January 17, 2014 6:37 pm

Machinal, American Airlines Theatre, New York – review

Rebecca Hall shines in her Broadway debut in this drama from 1928

Machinal, by Sophie Treadwell, was inspired by the real-life case of executed murderer Ruth Snyder, and is a favourite of theatre groups dedicated to neglected work by female playwrights. While Machinal retains sufficient interest to require no gender-based apologies, its blunt dramaturgy and psychological lapses make it hard to love, even as many aspects of the Roundabout Theatre’s new staging, showcasing a Broadway debut by Rebecca Hall, are first-rate.

Directed keenly by Lyndsey Turner, this production represents the work’s first Broadway revival since its premiere, in 1928. That staging featured a relative unknown called Clark Gable, and it is a little surprising that, by the time Gable trekked west a few years later, a Hollywood studio did not translate Machinal to the screen.

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The toughness of the story – a young office worker called Helen marries her unimaginative boss, dutifully has a child, and drifts off into an affair before murdering her husband – seems to have been tailor-made for a young Barbara Stanwyck or Bette Davis. But Helen’s intense psychological pain, conveyed in streaming monologues, would have been dampened.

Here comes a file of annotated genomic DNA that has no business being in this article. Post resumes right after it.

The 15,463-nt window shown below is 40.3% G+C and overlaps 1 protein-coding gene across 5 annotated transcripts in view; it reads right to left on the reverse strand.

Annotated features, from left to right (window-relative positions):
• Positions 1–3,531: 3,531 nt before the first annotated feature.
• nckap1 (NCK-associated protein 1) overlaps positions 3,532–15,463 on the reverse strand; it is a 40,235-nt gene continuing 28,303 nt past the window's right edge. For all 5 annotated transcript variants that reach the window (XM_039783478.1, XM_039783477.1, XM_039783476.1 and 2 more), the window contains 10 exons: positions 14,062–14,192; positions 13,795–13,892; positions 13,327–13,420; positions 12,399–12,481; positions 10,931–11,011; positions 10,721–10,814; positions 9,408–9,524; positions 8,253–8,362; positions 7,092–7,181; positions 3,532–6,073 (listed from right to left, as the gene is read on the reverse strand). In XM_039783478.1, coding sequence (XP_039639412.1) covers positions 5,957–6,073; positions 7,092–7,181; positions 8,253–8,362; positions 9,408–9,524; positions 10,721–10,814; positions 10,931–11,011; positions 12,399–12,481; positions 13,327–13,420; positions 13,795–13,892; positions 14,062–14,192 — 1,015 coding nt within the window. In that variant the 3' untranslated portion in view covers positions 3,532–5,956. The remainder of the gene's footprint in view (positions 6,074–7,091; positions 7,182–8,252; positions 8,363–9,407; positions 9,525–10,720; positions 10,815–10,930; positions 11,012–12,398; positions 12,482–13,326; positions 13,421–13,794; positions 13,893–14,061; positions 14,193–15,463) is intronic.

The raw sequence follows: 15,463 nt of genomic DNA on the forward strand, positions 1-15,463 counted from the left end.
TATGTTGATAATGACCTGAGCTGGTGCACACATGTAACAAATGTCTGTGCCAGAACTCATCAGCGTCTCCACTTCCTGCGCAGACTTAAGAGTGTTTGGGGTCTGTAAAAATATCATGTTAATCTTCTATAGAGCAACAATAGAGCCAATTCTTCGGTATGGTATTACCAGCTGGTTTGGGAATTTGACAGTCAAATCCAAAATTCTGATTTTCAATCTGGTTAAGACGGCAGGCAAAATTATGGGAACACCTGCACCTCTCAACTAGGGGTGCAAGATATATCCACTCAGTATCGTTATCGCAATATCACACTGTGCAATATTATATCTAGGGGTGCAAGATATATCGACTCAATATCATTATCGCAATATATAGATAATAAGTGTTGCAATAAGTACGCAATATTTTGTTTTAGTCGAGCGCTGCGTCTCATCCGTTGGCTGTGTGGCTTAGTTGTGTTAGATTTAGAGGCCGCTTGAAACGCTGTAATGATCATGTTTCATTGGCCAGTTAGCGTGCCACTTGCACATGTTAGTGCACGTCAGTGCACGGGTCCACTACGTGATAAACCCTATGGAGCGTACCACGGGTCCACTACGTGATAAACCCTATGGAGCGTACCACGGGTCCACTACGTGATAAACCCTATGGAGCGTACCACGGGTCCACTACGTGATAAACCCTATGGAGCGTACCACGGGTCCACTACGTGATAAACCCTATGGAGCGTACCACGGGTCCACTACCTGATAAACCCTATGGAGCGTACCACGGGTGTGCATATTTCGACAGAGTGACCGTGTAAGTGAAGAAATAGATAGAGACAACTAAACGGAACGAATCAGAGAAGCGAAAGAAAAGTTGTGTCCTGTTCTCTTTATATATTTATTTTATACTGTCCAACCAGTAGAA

And it is precisely in those speeches that Hall shines. The tremulousness of her voice rises and falls wonderfully, as she announces her emotions in tabloid-headline style. Helen is transfixed by newspaper stories of real-life crime, as her husband – portrayed by Michael Cumpsty, who reads the character’s cliché-laden lines in marvellous subtle deadpan – focuses on economic news.

As Helen moves from domestic horror to domestic horror, Es Devlin’s wooden-cube set revolves in a way that manages to suggest the way that modern life grinds a freedom-seeking woman down. If the story embodies a quintessential kind of 1920s Manhattan modernism, filled with typewriters clacking and speakeasies jumping, the temptation is to push the narrative into heavy late-expressionism mode. By the time Helen escapes her stifling home to meet her lover in a bar, this production has become more nearly expressionism-lite.

The speakeasy section has seemed to have jumped a scene or two: one minute Helen is so debilitated she cannot get out of bed, the next she has donned a flapper dress for a girls’ night out on the town. If such lapses make it hard to embrace Machinal fully, they also pave the way for the production’s most touching scene: a heartfelt exchange between Helen and her lover, given gruff tenderness by Morgan Spector.


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